Spectrum & Bankruptcy

FightSquared is about to be resolved.

After “lawyering up” for the last few years, here comes the judge. She suggested everybody coffee-up for Thursday’s hearing.

Don’t call him “Nixon,” as Charlie seldom ever loses a hand in this game.

Here’s the latest tit-for-tat, via The Deal Pipeline

“Mr. Ergen’s testimony cannot be believed,” said debtor counsel Andrew Leblanc of Milbank, Tweed, Hadley & McCloy LLP.

Dish Network Corp. chairman Ergen, who holds more than $1 billion in secured claims including interest, is the sole objector to the reorganization of Philip Falcone-backed LightSquared.

Leblanc told the court that Ergen impeached himself 27 times during testimony earlier in 2014 by disagreeing with his deposition before the trial.

LightSquared and supporting creditors are trying to convince Judge Shelley Chapman of the U.S. Bankruptcy Court for the Southern District in New York that the debtor should be able to give Ergen different compensation for his secured claims than other creditors holding secured debt. The plan supporters also want Chapman to designate, or disqualify, Ergen’s vote.

The debtor plans to repay Ergen’s first-lien debt with a third-lien note that would not pay cash for seven years, unless it were refinanced. Other secured creditors would receive cash payments in full shortly after confirmation of the plan.

Ergen’s counsel, Rachel Strickland of Willkie Farr & Gallagher LLP, called the plan “totally unjust and in violation of the [Bankruptcy] Code,” in court Monday.

LightSquared sought Chapter 11 protection two years ago. The debtor was unable to fund its business when the Federal Communications Commission withdrew support for a proposal that would allow LightSquared to use is spectrum — which is licensed for hybrid satellite-terrestrial service — for wholesale wireless broadband service.

The confirmation hearing has focused as much on Ergen’s alleged misdeeds as it has on the plan supported by Fortress Investment Group, Melody Capital Advisors LLC, Philip Falcone’s Harbinger Capital Partners LLC and JPMorgan Chase & Co.

LightSquared argues that the plan, which incorporates $2.65 billion in new financing, compensates all creditors fully and fairly.

Ergen’s lawyers told Chapman that the debtors are buying the votes of junior classes by giving them better treatment than the Dish chairman. “They are patting themselves on the back for get a fully consensual plan?” Strickland asked the court. “They are trying to work around the [Bankruptcy] Code.”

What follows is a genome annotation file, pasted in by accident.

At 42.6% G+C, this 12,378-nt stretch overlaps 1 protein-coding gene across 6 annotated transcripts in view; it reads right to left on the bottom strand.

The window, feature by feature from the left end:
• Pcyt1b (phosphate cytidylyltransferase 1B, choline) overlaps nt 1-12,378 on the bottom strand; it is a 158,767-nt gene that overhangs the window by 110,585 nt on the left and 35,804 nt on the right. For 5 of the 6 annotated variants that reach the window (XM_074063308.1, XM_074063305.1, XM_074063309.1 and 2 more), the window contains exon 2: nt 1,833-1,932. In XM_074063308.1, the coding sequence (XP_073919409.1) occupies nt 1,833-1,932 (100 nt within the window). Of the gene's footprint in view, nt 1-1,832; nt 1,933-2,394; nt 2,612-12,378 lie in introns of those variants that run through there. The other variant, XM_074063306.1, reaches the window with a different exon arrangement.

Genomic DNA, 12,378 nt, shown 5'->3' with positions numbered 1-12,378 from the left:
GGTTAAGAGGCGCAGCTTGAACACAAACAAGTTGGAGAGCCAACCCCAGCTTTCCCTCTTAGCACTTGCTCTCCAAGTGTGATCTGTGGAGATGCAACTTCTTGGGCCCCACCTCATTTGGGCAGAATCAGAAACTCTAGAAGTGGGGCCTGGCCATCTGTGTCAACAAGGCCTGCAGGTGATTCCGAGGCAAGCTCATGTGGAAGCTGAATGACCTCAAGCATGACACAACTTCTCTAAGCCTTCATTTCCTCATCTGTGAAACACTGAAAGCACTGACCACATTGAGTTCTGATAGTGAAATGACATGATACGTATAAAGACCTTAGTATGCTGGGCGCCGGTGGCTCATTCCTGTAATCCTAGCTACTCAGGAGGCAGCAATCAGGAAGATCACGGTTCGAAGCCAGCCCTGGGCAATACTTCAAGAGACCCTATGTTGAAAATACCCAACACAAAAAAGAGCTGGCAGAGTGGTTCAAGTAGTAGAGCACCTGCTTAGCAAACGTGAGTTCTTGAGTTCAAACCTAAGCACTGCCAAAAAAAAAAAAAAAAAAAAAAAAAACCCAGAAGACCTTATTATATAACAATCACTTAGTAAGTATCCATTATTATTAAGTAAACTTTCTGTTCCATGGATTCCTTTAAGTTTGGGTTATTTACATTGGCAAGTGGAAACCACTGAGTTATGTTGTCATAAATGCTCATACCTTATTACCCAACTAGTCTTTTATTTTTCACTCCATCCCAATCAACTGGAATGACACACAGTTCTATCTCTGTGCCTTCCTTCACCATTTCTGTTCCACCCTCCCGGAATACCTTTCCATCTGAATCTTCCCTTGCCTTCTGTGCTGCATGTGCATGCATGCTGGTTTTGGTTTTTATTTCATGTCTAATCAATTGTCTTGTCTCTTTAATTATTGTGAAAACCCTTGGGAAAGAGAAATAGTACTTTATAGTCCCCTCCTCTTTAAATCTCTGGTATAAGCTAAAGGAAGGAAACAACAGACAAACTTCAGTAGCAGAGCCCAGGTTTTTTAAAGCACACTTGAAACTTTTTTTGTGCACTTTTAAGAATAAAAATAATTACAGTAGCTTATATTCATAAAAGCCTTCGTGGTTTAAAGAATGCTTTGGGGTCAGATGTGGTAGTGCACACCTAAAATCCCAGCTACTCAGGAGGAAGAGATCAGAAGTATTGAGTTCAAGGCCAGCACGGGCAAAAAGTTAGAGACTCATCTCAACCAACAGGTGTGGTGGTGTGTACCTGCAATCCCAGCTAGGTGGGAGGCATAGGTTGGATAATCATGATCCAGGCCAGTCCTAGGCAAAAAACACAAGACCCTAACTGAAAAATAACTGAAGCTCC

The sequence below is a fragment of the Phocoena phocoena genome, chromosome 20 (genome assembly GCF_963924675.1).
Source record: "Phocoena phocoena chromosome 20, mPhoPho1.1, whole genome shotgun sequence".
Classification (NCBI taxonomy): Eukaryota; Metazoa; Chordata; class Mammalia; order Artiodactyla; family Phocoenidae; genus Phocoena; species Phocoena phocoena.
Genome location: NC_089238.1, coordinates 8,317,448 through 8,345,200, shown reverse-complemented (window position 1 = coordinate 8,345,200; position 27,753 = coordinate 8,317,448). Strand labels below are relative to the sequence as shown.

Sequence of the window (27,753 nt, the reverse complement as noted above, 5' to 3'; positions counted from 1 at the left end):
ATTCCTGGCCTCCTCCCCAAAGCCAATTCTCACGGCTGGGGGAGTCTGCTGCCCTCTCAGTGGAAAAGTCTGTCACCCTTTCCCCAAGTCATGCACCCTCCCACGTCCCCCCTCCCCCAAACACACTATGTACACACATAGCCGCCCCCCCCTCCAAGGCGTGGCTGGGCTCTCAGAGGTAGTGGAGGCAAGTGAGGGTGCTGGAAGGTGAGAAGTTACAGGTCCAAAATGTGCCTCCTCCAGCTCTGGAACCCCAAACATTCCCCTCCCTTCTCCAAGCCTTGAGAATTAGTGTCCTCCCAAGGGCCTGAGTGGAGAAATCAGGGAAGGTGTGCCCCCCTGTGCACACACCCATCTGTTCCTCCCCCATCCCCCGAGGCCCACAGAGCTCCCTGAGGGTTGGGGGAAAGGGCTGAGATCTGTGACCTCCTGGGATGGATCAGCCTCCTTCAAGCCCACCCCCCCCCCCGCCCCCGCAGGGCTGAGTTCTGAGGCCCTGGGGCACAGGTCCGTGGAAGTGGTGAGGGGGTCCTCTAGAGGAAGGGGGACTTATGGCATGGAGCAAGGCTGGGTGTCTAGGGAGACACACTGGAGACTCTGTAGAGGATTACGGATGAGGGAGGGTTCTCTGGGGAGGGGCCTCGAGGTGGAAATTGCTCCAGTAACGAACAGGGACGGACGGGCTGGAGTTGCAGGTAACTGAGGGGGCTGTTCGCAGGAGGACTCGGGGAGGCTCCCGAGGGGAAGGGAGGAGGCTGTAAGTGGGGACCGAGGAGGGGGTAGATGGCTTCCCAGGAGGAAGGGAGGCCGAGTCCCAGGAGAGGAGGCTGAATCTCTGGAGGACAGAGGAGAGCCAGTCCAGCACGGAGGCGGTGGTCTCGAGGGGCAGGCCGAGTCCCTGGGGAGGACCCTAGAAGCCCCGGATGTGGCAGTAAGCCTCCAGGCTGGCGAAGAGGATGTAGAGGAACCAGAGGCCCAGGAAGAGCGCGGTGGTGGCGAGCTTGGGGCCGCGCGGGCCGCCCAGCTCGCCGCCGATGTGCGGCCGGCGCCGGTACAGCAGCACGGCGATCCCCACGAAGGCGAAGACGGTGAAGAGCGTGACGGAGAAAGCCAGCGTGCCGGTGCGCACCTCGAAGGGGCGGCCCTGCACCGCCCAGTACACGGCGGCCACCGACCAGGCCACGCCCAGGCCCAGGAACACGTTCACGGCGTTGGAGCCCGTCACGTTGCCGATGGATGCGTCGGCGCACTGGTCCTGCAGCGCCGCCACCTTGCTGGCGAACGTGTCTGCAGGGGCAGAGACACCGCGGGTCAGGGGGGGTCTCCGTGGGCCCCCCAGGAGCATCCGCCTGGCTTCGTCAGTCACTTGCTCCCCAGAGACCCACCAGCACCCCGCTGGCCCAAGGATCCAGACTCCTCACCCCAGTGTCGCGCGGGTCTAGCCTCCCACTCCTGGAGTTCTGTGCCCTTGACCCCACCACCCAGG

Strickland called the effort to divide the secured debt into two classes a “completely unprecedented maneuver.”

LightSquared and creditors argue that Ergen violated a credit agreement by purchasing the claims, because terms of the loan blocked competitors such as Dish from purchasing the debt.

The debtor also accuses Ergen of disrupting its reorganization, and notes that another judge in the Southern District of New York designated Dish’s vote in the reorganization of DBSD North America Inc. Dish wound up buying the satellite communications company.

Dish offered $2.22 billion to purchase LightSquared’s most attractive portfolio of wireless licenses last year. LightSquared said the offer undervalued the debtor, though a group of secured creditors proposed a reorganization of a unit of the company built around Ergen’s offer.

Dish withdrew the bid in January, after termination dates for the deal passed. Chapman ruled that the company had the legal right to terminate.

LightSquared has negligible operations. The value of the debtor’s estates lies in its spectrum, and will swing widely depending on the FCC’s ruling on licensing.

Leblanc told Chapman that Ergen plays “the long game,” and would attempt to buy the company on the cheap if he could disrupt the reorganization plan. The lawyer noted that Dish’s purchase of DBSD played out over a long period, and predicted that the satellite TV company still has an interest in LightSquared and its wireless spectrum.

Know when to hold em, know when to fold em.


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